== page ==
McCrea wasn’t the only helpful bugger there. Leah Moore, John Reppion and Shane Oakley all grouped together for what was going to be the most shill-tastic shoot since Anthea Turner’s wedding. Didn’t get that reference? Then do yourself a favour and take a look here

Unfortunately Moore actually expressed interest in the card, and thus was looking at it and not mindlessly shilling it for the camera. You’re not supposed to actually care about the product! I suppose Mr. Darius could use the photo with the caption “Sequart.com: The website Leah Moore tries to keep underground by not shilling it”. Anyway, the photo was successful just for Shane Oakley’s expression alone. That face defines Manchester at 9:30 am. If John Reppion had released his grip, Oakley’d have fallen faster than the Allfather in Preacher. I felt bad for not knowing more about Moorereppion Comics, so here’s a link to their site: moorereppion. I’m not writing this because there’s a good chance Leah Moore could be reading this (yeah right), so one good shill deserves another. Oh, and go to John McCrea too.

One of the things that slightly annoyed me was the placement of the celebrities. There was one big section at the back for purely signature-getting with the big stars (A world with Robert Englund as the biggest star is fine by me.), then the rest of them were scattered about next to stalls. Which I suppose is useful for fitting everything in the arena, but nobody who’s seen Bryan Talbot’s artwork would agree with this hierarchy. Get yourself to and tell me this guy doesn’t deserve a couch or a nice Spanish woman to sit on all day. I couldn’t bring myself to ask him to shill Sequart, it just wasn’t right. It would’ve been great for the site I admit, but I got that ‘oh shit, I’m making eye contact with a legend’ feeling in my gut, so I muttered “heycanitakeyourphotoforthesiteCLICKthanks” and strode nonchalantly away. Although McCrea’s a legend too, McCrea has drawn a T-Rex biting a guy’s arse, so he’s more approachable. Talbot probably hasn’t, and also has the power of having a long face. Just asking to take a photo made me feel bad. He’s probably got that look down to a tee if anybody’s coming his way wanting something to sign and he’s had enough. Right, let’s move onto something else.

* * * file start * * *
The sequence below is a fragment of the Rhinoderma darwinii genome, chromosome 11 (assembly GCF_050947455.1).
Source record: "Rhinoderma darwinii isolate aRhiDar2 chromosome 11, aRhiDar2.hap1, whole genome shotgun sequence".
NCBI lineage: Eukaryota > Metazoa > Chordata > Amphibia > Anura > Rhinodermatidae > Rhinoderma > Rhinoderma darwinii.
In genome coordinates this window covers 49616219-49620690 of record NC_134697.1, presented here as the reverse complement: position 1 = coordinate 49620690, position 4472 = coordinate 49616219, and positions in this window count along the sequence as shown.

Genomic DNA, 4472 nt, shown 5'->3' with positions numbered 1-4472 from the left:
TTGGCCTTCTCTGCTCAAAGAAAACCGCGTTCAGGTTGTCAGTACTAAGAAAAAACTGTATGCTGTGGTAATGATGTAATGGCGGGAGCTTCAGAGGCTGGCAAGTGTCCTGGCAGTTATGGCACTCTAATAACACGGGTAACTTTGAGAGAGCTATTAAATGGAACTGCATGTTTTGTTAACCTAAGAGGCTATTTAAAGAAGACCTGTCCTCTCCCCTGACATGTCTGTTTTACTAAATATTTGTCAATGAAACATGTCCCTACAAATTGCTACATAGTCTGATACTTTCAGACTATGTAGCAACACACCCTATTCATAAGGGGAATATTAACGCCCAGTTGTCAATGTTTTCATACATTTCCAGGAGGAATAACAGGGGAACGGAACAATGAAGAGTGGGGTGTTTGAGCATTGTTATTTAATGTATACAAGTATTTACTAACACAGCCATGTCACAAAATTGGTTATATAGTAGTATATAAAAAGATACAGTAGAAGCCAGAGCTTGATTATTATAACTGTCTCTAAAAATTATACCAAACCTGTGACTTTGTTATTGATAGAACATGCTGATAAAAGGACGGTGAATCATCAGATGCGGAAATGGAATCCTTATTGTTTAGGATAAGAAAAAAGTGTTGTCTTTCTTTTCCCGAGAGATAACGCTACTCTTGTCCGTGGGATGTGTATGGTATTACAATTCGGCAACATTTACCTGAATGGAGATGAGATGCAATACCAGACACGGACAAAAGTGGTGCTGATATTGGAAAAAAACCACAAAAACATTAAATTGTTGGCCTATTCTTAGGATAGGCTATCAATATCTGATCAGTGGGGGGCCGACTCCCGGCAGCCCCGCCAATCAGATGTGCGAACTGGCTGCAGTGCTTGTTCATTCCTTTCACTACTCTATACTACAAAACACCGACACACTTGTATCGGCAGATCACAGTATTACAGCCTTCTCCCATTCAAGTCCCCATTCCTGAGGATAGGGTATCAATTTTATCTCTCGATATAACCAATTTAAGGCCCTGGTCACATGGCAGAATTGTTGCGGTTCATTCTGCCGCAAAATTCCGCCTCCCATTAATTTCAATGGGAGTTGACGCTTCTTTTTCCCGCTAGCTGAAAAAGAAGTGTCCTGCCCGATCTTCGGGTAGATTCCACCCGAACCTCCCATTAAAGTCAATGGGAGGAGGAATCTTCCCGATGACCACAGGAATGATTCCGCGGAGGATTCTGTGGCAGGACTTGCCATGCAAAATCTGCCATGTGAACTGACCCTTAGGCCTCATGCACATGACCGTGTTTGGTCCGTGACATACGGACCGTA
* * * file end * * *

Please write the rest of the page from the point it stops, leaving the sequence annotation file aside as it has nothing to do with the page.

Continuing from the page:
In a moment that probably had Bizarro scratching his head whilst saying, “That’s odd”, Prentis “I was in ‘Space 1999′ and have got my end away a lot more than you ever will” Hancock started talking to me as I passed his table. He liked my shirt, asking me where I got it. I now realise I should have asked him where he got his dinner jacket getup from. Damn my ignorance in discussing clothes with cult 70s sci-fi icons. I admitted I wasn’t familiar with ‘Space 1999′, and handed him a Sequart card. Yeah, smooth move there. “Never heard of you, here’s my card” He put it into his top-pocket on his jacket. God knows why. The female guard / assistant / #345215 on Hancock’s long list also asked for a card. It was probably to make sure I wasn’t handing Hancock anything dodgy, but for all I know she’s reading this now. Hello nice lady!